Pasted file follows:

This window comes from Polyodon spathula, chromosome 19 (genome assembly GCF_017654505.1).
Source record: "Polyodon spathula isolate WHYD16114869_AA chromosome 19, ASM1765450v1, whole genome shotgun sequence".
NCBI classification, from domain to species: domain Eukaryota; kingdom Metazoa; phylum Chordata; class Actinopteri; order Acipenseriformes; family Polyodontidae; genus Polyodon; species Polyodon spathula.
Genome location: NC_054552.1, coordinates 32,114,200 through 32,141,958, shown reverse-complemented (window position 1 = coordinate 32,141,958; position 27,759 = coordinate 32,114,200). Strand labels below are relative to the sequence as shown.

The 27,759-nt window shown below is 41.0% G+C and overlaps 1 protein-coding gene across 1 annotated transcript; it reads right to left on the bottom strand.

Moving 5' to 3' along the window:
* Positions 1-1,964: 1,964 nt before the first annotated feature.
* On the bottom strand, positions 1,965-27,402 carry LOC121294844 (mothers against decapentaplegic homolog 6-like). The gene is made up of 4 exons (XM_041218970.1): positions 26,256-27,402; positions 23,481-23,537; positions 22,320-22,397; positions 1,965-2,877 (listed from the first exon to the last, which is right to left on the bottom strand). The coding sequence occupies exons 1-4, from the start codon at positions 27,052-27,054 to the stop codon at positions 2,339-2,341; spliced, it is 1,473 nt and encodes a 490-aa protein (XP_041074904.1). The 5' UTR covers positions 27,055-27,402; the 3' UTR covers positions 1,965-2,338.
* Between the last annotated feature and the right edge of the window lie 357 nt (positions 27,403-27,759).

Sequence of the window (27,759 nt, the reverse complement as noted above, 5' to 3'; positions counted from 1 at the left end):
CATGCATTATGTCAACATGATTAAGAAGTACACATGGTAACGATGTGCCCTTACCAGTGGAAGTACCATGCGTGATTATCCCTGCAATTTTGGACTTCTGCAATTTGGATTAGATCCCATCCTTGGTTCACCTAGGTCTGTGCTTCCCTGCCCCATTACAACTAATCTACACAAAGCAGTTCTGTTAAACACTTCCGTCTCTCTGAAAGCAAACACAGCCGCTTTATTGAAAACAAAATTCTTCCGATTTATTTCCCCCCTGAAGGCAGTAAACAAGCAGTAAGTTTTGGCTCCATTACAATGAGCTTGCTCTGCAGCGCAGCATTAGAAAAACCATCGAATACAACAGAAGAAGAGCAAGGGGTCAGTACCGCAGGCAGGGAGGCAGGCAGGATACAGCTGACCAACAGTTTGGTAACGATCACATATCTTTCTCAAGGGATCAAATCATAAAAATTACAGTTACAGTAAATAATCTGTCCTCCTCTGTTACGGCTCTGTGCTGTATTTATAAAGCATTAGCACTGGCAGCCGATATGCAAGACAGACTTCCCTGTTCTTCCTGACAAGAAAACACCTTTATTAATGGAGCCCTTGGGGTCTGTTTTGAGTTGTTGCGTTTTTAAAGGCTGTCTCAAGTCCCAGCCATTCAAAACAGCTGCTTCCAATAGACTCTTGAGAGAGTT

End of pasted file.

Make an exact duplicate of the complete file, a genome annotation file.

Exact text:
This window comes from Polyodon spathula, chromosome 19 (genome assembly GCF_017654505.1).
Source record: "Polyodon spathula isolate WHYD16114869_AA chromosome 19, ASM1765450v1, whole genome shotgun sequence".
NCBI classification, from domain to species: domain Eukaryota; kingdom Metazoa; phylum Chordata; class Actinopteri; order Acipenseriformes; family Polyodontidae; genus Polyodon; species Polyodon spathula.
Genome location: NC_054552.1, coordinates 32,114,200 through 32,141,958, shown reverse-complemented (window position 1 = coordinate 32,141,958; position 27,759 = coordinate 32,114,200). Strand labels below are relative to the sequence as shown.

The 27,759-nt window shown below is 41.0% G+C and overlaps 1 protein-coding gene across 1 annotated transcript; it reads right to left on the bottom strand.

Moving 5' to 3' along the window:
* Positions 1-1,964: 1,964 nt before the first annotated feature.
* On the bottom strand, positions 1,965-27,402 carry LOC121294844 (mothers against decapentaplegic homolog 6-like). The gene is made up of 4 exons (XM_041218970.1): positions 26,256-27,402; positions 23,481-23,537; positions 22,320-22,397; positions 1,965-2,877 (listed from the first exon to the last, which is right to left on the bottom strand). The coding sequence occupies exons 1-4, from the start codon at positions 27,052-27,054 to the stop codon at positions 2,339-2,341; spliced, it is 1,473 nt and encodes a 490-aa protein (XP_041074904.1). The 5' UTR covers positions 27,055-27,402; the 3' UTR covers positions 1,965-2,338.
* Between the last annotated feature and the right edge of the window lie 357 nt (positions 27,403-27,759).

Sequence of the window (27,759 nt, the reverse complement as noted above, 5' to 3'; positions counted from 1 at the left end):
CATGCATTATGTCAACATGATTAAGAAGTACACATGGTAACGATGTGCCCTTACCAGTGGAAGTACCATGCGTGATTATCCCTGCAATTTTGGACTTCTGCAATTTGGATTAGATCCCATCCTTGGTTCACCTAGGTCTGTGCTTCCCTGCCCCATTACAACTAATCTACACAAAGCAGTTCTGTTAAACACTTCCGTCTCTCTGAAAGCAAACACAGCCGCTTTATTGAAAACAAAATTCTTCCGATTTATTTCCCCCCTGAAGGCAGTAAACAAGCAGTAAGTTTTGGCTCCATTACAATGAGCTTGCTCTGCAGCGCAGCATTAGAAAAACCATCGAATACAACAGAAGAAGAGCAAGGGGTCAGTACCGCAGGCAGGGAGGCAGGCAGGATACAGCTGACCAACAGTTTGGTAACGATCACATATCTTTCTCAAGGGATCAAATCATAAAAATTACAGTTACAGTAAATAATCTGTCCTCCTCTGTTACGGCTCTGTGCTGTATTTATAAAGCATTAGCACTGGCAGCCGATATGCAAGACAGACTTCCCTGTTCTTCCTGACAAGAAAACACCTTTATTAATGGAGCCCTTGGGGTCTGTTTTGAGTTGTTGCGTTTTTAAAGGCTGTCTCAAGTCCCAGCCATTCAAAACAGCTGCTTCCAATAGACTCTTGAGAGAGTT